Text and pictures © 2007-2017 Guillaume Dargaud
Last updated on 2014/01/31
"I think my favorite sport in the Olympics is the one in which you make your way through the snow, you stop, you shoot a gun, and then you continue on. In most of the world, it is known as the biathlon, except in New York City, where it is known as winter." — Michael Ventre, L.A. Daily News.
Left: A short ski trip on the Moucherotte, barely 20 minutes from Grenoble.
Right: The eastern side of the Vercors as seen from the Moucherotte, quite visible are the Mt Aiguille and the Grand Veymont.
Left: Brocken spectrum seen from Peak St Michel, right below Mt Blanc and the northern tip of the Belledonne range.
Right: Mirage disturbing the atmosphere of the Gresivaudan valley, in the direction of Mt Blanc.
Above: Panorama of the first december snows on the Moucherotte, the northernmost summit of Vercors located just above Grenoble (visible right between the clouds). Belledonne covers the left of the horizon, then the Taillefer and farther out if the Devoluy.
Left: The east face of the Vercors seen from the summit of Peak St Michel.
Right: Cross on the summit of Peak St Michel.
Left: Smoky Grenoble visible from Peak St Michel.
Right: Arc col and St Michel Peak right above smoky Grenoble. It's so close, no wonder I can ski it and be at work at 9 !
Left: Jenny on the trail to the Moucherotte, the parking lot in in the fog, be we are hopeful for the summit..
Right: Lots of fresh snow on that day.
Right: The sun shows as we pass the cliff.
Left: The hut below the summit and the clouds covering the Vercors plateau.
Above: Panorama of the Belledonne range from the summit of the Moucherotte. Mt blanc is on the left, far back.
Left: Jenny gearing up for the descent with the Chartreuse and Mt Blanc in the back.
Right: Belledonne behind a cloud covered city of Grenoble.
Left: Snow on my daily bike descents behind the 3 Pucelles of St Nizier.
Right: Heavy snow at the Moucherotte.
Left: Summit antenna of the Moucherotte in heavy weather.
Right: The Cornafion visible from up on one of the steep couloirs of the Gerbier.
Left: Snow-covered trees below the Pic St Michel.
Right: Start of the descent of the East face of Moucherotte, a steep successsion of short cliffs that must be negociated as best as possible, in other words it's a real maze.
Left: The Chartreuse visible from Chateau Bouvier, a passage down the east face of the Moucherotte.
Right: Combining mountin biking and backcountry skiing is a local specialty in Grenoble. Here at the parking of the Moucherotte.
Left: Les Ramées, a very easy outing from Lans-en-Vercors.
Left: East face of Grand Veymont, highest summit of Vercors at 2341m.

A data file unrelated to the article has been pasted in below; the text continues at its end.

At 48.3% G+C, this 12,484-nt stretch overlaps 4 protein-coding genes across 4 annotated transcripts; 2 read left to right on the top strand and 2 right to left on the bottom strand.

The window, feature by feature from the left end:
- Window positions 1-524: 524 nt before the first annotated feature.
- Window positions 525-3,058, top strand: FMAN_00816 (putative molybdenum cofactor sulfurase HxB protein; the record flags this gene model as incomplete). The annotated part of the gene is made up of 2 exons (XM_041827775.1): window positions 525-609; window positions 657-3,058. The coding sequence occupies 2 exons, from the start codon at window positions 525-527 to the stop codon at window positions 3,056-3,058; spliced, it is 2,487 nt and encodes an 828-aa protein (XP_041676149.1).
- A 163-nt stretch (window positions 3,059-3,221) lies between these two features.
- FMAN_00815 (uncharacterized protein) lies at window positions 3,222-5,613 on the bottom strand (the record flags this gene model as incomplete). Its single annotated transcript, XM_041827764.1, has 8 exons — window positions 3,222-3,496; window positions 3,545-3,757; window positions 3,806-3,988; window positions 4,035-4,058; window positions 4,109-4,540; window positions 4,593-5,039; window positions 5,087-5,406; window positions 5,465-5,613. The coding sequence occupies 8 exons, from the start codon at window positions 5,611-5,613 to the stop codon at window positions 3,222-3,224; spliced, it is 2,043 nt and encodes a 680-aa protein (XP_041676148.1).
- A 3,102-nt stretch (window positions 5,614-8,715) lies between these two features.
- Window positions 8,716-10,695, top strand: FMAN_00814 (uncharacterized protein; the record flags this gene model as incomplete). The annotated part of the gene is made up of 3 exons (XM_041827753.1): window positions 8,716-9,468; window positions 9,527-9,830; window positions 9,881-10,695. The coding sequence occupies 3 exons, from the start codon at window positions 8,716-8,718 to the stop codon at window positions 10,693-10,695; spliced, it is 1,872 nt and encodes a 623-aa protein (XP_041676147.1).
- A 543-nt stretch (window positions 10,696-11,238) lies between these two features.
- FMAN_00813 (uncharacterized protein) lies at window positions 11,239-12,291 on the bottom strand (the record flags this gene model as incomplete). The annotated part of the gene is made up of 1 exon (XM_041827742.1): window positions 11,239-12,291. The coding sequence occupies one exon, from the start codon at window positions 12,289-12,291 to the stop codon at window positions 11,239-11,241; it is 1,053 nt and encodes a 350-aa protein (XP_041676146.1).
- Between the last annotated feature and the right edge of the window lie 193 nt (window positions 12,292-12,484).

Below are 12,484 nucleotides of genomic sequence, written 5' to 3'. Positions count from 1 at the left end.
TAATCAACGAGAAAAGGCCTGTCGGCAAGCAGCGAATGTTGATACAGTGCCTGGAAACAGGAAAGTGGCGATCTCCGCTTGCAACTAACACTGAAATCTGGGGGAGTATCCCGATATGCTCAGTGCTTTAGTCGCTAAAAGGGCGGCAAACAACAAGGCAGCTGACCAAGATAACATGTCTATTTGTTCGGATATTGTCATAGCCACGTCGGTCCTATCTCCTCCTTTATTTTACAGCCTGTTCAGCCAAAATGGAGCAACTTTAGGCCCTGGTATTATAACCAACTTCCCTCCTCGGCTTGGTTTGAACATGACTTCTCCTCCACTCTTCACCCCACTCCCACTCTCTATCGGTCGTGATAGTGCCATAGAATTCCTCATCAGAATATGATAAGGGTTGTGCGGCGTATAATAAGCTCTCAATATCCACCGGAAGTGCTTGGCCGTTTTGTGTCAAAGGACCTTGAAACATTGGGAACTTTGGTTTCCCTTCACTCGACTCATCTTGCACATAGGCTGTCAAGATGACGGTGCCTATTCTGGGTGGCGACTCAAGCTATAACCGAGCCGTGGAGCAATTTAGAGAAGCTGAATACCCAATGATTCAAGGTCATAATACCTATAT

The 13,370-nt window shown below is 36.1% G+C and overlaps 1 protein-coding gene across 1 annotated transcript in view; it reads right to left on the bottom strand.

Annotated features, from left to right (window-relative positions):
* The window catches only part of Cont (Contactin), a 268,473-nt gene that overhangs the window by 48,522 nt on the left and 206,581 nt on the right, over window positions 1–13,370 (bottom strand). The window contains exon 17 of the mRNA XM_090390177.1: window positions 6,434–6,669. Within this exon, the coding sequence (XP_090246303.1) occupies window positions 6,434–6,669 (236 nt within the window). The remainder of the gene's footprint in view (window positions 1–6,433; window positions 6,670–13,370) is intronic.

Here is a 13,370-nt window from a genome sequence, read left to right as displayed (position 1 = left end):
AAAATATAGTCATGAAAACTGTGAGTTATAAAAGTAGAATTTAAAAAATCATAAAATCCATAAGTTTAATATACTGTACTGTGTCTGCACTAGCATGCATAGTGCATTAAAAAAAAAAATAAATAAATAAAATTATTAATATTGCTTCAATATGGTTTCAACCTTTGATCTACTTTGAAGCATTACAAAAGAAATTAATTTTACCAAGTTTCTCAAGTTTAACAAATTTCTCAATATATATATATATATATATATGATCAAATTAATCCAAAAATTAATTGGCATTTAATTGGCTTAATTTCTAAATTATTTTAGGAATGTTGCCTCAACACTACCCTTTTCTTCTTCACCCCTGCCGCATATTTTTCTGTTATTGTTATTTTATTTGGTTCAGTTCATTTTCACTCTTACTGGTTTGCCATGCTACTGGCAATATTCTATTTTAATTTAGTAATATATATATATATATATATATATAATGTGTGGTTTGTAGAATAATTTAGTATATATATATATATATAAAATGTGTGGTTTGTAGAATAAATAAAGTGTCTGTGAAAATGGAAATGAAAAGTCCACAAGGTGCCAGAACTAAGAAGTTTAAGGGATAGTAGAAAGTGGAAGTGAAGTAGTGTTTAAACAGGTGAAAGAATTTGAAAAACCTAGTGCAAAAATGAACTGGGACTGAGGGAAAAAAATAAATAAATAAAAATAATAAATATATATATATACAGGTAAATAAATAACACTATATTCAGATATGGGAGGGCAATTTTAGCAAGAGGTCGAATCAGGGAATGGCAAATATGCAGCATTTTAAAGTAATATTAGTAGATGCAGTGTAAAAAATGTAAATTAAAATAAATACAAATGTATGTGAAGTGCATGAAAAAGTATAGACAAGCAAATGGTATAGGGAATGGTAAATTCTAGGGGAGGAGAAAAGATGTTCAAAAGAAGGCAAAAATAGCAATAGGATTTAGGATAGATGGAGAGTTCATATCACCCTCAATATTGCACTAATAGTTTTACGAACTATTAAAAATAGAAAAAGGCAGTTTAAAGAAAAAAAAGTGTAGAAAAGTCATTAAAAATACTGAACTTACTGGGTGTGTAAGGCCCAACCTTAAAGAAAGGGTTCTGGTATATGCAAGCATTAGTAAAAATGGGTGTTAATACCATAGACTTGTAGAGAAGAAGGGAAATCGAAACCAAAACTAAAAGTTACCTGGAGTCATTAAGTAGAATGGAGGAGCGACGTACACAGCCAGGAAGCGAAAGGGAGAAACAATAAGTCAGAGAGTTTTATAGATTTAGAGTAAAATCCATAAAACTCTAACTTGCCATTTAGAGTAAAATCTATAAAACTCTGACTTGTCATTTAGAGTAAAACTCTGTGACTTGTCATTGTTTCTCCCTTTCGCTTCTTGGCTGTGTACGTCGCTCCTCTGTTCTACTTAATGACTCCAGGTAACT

Right: Skiing down the wind-swept slopes of Grand Veymont, almost always exposed to the rocks by the northern winds.
Left: Grand Veymont slope above the Vercors high plateau.
Right: Northern part of the Vercors visible during the descent of the Grand Veymont.
Left: Lone skier on top of one of the secondary summits of Grand Veymont.
Right: Powder snow on the descent of the Agnellerie.
Right: Fountain of the Sornin.
Left: Shadowy trees near the summit.
So after several weeks working non-stop on our new apartment, I decide to take a break on a cold sunday after a large snowfall. I'd seen on the map a narrow gully that looked skiable and found very partial information on how to do it by foot, and none at all about skiing it. I start in early afternoon, but the days are so short in January...
Left: Trying to find my way down, jumping multiple small cliffs.
Right: The lights of Grenoble as night settles in and I still haven't found the way down...
To make a long story short, I spend several hours in a very thick forest, jumping down small cliffs, then ending on top of a huge 200m cliff, without ever finding the very narrow gully. Then night falls. And I have to climb the rock to get back to the plateau. Then my skins stop sticking due to the cold and I have to walk in pelvis-deep snow to get back to the car at 22:30... I must have passed no farther than 10 meters from the gully without seeing it... Next time maybe.
Right: Another failure; the Gerbier Couloir: too much rock, not enough snow...
Left: View on Lans-en-Vercors and Peak St Michel from the Jaume cross in Winter.
Left: Alone on the slopes of Lans.
Right: Skiing on the slopes of Lans after an out of season snowfall.
Right: The ski slope of Lans, without the crowds.
Left: Going up the Moucherotte.
Right: Pine forest in winter.
Left: The slopes of Lans after work, with the Moucherotte in the background.
Right: Sunset on the slopes of Lans.
Left: Peak St Michel and the Devoluy seen from the summit of the Lans slopes.
Right: Grenoble in the valley below, stuck between the ranges of Vercors, Chartreuse and belledonne.
Above: Panoramic view of Grenoble taken from the Ours summit, next to the Cornafion. From the left: pic St michel and the northern Vercors, Chartreuse, Grenoble and the Gersivaudan valley, Mt Blanc behind the one cloud and Belledonne.
Right: On the W couloir of Mt Gerbier.